Be on the lookout for signs of an oil tank when doing a walkthrough. The most common indicator is a small fill pipe that sticks up through the ground, though some have managed to hide this evidence by sawing it off.
Tip: If you’re looking at a house built before 1975 and don’t see any signs of oil, double check by asking. You can even triple check by searching public property records online.
Problem: Unstable Foundation
A house is only as good as it’s foundation. Foundation problems are not only potentially dangerous but very expensive to fix. Few people know that more can be done than simply going into the basement or crawlspace and checking the foundation for cracks. Keep in mind, the foundation is not only the concrete structure but the land it rests on.
If you see cracked or significantly chipped paint around door or window frames, look closer. “Zig-zag” patterns can indicate a problem with the foundation. Another indicator of a weak foundation are the cabinets. Sounds silly but a compromised foundation can keep cabinet doors from closing properly.
A more serious problem is that unstable foundations can put added stress on other structures of the home that are not built or equipped to handle such stress. Eventually these structures, i.e. support beams, will snap.
Tip: Pay attention to the feeling of walking through a property. If you feel like you’re walking on a slope, no matter how slight, ask more questions. Especially if the slope is not parallel to the direction in which you’re walking. Take note of your feet; if at any point your right foot feels higher than the left there may be a problem.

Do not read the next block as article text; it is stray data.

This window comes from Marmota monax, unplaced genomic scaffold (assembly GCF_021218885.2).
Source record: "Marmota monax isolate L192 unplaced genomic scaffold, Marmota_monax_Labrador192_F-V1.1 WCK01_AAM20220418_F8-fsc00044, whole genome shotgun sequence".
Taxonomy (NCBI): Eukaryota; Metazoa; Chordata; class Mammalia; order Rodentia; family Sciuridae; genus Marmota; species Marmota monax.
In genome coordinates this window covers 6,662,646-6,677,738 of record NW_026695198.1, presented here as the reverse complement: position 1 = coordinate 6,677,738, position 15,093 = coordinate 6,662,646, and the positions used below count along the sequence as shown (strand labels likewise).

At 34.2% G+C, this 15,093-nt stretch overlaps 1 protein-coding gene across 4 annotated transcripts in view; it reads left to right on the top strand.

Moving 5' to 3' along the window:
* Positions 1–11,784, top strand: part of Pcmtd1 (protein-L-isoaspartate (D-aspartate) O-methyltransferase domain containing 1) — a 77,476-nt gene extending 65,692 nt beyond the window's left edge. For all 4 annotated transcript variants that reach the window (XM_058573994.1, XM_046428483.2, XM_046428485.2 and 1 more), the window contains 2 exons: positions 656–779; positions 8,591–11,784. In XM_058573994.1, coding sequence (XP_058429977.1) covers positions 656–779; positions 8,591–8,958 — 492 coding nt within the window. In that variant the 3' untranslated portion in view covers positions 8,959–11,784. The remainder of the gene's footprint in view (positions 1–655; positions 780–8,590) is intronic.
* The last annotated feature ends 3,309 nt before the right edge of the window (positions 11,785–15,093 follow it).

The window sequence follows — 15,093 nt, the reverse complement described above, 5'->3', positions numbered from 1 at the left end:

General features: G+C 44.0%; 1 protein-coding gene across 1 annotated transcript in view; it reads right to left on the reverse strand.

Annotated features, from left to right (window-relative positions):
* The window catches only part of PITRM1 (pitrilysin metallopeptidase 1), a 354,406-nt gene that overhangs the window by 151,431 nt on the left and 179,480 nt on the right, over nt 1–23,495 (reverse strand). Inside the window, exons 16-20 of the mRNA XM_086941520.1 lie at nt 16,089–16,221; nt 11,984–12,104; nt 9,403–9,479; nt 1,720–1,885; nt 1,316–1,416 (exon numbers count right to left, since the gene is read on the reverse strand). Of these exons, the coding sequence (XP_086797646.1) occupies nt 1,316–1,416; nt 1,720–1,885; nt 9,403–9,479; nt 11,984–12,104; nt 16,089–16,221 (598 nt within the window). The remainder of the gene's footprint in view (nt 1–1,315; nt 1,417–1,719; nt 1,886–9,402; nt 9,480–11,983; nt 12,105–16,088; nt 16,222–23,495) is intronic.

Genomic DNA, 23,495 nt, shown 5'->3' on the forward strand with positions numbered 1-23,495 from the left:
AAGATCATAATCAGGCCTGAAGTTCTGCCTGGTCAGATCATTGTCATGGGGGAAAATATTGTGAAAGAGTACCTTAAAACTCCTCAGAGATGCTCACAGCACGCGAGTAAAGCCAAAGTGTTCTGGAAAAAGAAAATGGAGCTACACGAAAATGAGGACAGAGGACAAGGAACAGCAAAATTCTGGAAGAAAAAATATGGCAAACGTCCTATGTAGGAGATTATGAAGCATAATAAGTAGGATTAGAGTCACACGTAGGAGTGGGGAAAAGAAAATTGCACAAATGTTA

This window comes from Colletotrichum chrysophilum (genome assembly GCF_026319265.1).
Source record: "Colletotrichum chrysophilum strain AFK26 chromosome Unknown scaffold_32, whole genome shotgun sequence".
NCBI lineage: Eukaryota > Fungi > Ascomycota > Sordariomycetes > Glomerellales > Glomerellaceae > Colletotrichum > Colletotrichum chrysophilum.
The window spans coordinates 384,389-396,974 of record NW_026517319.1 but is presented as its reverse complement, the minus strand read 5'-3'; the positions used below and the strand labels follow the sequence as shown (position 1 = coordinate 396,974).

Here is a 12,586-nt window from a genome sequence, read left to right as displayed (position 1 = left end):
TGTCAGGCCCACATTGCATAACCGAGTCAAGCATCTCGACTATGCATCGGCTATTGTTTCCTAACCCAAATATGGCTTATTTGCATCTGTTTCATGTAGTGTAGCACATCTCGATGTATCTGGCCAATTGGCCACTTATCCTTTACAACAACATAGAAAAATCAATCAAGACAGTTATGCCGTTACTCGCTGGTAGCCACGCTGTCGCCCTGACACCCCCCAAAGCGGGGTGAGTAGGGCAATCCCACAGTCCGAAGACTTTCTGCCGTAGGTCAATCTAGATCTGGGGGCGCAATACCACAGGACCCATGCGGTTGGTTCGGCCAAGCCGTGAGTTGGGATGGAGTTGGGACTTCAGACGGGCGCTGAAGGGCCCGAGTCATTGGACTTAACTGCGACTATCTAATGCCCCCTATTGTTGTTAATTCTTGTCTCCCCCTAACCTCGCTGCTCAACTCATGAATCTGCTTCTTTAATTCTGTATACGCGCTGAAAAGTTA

A well timed home showing can often hide the fact that the home is set smack dab in the middle of an ongoing block party. Barking dogs and heavy metal at 3 AM can be a major turn off for potential home buyers. Some homeowners view these as personal disputes, convincing themselves that the new owners may not mind as much!
Unlike the tangible problems mentioned so far, you have to take the seller at their word with this one. So be aware if the seller avoids or changes the subject of neighbors quickly.
Tip: Spend a day in the neighborhood. Visit a nearby park or coffee house and chat up the locals to get a more objective view of the area. People are more likely to share information when they have nothing to lose.
These are just a few of the things you may encounter. As mentioned before ask as many questions as you can think of. Remember, if someone is trying to sell the property they will at least entertain the questions you ask. After all, blowing off potential buyers is not good business.
At Smart Choice Real Estate Solutions we pride ourselves on quality craftsmanship and attention to detail. You can be sure that any property we have renovated will be up to code with no skeletons in the closets.
If you’re trying to sell a home and are tempted to sweep some things under the rug, contact us. You won’t have to worry about being risking the sale by being upfront; we buy homes in all conditions and would be happy to consider purchasing your property.